State-funded Boliviana de Aviación (BoA) and TAM (usually for a cheaper price) serve major domestic destinations as well as some major South American hubs. Aerocon mainly provides air links to communities in the Beni Department via their hub Trinidad. Amaszonas provides direct service to tourist destinations like Rurrenabaque or Uyuni. LAB (Lloyd Aéreo Boliviano) was Bolivia's national airline until April 2007, when services were suspended by the Bolivian government due to financial problems.

While you may be in the practice of racing to immigration when you get off a plane, in order to avoid long queues, forget about this in La Paz. Take things very easily or you will be seriously out of breath and may suffer medical complications. Just walk slowly to the immigration area.

From the airport, the official rate for a taxi into central La Paz is Bs 60 (about US$9). Only use radio taxis with a sign on the roof. Shared vans cost Bs 3.80 (US$0.50). When returning to the airport, please give yourself plenty of time if taking the bus. Often they are full once they pass near Plaza San Francisco, especially during rush hour 5-7PM. The first bus leaves from Plaza Isabel de Católica in Sopocachi at 6:15AM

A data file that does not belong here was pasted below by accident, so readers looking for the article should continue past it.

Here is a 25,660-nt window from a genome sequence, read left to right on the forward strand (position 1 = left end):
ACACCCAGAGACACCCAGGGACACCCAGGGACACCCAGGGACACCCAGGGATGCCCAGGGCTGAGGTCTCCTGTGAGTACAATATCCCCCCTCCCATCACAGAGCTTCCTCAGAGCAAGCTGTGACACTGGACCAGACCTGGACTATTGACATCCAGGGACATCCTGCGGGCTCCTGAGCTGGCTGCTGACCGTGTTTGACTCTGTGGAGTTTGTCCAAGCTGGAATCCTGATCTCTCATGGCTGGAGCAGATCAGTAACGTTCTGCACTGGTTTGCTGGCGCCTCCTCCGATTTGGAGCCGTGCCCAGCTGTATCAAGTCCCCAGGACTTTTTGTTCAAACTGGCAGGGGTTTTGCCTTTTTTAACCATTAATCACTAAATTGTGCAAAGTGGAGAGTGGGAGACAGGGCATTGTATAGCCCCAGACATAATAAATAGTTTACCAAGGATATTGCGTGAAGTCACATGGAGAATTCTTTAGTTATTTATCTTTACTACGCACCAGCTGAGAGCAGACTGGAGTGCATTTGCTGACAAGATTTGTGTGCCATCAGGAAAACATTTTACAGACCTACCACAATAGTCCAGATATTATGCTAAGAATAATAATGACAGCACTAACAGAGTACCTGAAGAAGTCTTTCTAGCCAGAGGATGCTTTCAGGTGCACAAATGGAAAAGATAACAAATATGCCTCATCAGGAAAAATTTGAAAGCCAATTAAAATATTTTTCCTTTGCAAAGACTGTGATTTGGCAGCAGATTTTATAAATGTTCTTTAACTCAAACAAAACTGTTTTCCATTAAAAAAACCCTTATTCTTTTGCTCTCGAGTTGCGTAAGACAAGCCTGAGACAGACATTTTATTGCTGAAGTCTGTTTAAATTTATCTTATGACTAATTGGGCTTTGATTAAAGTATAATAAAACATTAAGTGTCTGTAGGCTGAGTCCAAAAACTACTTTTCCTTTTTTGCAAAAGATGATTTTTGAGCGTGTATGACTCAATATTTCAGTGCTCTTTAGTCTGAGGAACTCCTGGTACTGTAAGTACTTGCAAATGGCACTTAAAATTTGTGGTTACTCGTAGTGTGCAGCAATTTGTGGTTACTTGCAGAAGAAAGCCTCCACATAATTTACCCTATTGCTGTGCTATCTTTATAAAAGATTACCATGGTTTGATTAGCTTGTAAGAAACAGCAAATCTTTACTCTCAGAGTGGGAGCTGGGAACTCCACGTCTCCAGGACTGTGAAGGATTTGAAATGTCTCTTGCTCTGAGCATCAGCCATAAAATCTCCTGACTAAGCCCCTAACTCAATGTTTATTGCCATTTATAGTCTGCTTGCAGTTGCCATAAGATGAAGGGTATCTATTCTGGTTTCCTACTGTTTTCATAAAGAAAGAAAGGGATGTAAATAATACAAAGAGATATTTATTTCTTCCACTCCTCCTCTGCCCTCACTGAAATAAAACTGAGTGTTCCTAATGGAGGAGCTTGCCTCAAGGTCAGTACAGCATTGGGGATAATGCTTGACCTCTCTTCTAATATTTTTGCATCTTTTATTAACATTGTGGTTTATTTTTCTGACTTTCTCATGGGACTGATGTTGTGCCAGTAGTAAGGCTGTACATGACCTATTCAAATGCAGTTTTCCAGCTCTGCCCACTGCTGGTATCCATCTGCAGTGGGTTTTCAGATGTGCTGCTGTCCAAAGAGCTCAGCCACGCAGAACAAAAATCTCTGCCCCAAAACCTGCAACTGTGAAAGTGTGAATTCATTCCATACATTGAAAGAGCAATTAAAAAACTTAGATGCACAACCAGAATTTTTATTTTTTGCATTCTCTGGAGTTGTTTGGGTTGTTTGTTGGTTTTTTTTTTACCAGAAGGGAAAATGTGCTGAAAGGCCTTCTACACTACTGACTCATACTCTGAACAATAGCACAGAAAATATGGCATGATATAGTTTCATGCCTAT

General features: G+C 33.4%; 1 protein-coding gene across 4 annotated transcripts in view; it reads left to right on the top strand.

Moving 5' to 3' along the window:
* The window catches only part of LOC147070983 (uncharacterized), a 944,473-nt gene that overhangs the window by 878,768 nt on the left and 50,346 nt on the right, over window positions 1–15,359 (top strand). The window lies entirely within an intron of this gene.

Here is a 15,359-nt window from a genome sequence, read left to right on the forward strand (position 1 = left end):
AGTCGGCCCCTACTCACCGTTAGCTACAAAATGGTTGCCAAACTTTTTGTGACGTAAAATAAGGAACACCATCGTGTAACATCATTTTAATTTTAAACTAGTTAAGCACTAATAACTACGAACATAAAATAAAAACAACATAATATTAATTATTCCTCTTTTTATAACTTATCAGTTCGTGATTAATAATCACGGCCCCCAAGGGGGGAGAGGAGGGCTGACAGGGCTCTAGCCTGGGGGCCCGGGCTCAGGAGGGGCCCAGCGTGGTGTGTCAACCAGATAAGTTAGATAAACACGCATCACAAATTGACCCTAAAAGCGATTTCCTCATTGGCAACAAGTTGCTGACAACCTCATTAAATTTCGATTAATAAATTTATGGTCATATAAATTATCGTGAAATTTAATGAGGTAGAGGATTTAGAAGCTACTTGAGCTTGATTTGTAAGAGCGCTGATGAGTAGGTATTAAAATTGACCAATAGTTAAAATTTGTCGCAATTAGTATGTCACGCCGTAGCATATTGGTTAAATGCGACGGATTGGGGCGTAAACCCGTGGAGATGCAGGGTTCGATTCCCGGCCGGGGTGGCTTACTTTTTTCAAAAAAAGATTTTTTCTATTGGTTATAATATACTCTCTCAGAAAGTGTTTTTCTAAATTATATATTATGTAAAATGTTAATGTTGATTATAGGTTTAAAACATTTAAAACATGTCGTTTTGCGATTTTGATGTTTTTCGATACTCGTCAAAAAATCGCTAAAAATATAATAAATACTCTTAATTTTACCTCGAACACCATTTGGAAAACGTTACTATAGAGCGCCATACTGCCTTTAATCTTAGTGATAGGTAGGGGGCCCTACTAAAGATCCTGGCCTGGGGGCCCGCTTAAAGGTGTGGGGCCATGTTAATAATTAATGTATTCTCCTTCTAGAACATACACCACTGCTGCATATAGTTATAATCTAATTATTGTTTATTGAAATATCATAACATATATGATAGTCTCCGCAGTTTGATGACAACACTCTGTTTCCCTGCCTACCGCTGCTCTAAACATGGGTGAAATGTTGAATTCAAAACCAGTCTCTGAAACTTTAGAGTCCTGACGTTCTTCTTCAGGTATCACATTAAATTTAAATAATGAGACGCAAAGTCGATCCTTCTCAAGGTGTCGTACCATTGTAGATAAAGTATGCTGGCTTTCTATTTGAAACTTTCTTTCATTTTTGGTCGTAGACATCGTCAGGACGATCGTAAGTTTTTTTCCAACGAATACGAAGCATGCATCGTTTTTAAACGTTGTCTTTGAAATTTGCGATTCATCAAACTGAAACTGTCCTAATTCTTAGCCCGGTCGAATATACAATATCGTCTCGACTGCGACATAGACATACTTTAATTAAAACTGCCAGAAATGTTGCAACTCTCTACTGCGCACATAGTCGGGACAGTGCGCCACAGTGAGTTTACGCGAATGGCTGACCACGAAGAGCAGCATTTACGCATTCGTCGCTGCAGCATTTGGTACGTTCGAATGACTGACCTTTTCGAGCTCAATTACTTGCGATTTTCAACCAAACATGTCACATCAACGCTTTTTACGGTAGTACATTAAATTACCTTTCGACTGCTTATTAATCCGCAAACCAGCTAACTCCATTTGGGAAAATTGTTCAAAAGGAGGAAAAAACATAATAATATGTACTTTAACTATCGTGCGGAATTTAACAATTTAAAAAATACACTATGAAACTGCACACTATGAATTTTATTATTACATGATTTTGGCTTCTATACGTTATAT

If you are taking a TAM flight OUT of La Paz airport be VERY careful to verify which airport it is leaving from, some TAM flights leave from the El Alto Intl airport and others from the military base airport. I got mistakenly dropped off early morning by the taxi driver at the Military airport which is about 2 km from the Intl airport and had no choice but to catch a cab back for the ripoff price for 30 Bs (for 2 km!) as it was early morning! (As of Nov. 2011 all TAM flights seem to be leaving from El Alto Intl. - May 2012 update - TAM flights do sometimes still leave from the military airport)

By bus

The main bus terminal is in Central Park, near the upper end of the Prado and a 15-20 min walk from most hostels. From this bus station, buses leave for big cities such as Cochabamba, Santa Cruz, Oruro, Potosí, Sucre, Tarija and Arica. Buses leaving La Paz usually stop in El Alto to pick up more passengers. It sometimes takes almost an hour until you really leave the city.

Cochabamba 7-8 hr. Normal day buses cost around Bs 20 while "full cama" (flat bed) buses with for example Bolivar cost Bs 90. Semi cama between the two. Oruro 3 hr, Bs 15. To Chile, buses run to Arica, around 8 hr, some continuing to Iquique (12-14 hr - best to get the bus at 7AM, later buses will result in arriving in Iquique in the middle of the night.)

Buses departing to, and arriving from, Lake Titicaca, like Copacabana, Sorata, Desaguadero, Tiwanaku and so on leave from the area "Cementerio" (the city cemetery). Buses are leaving from "parada Copacabana", "parada Sorata", "parada Desaguadero" in the "Cementerio"-area.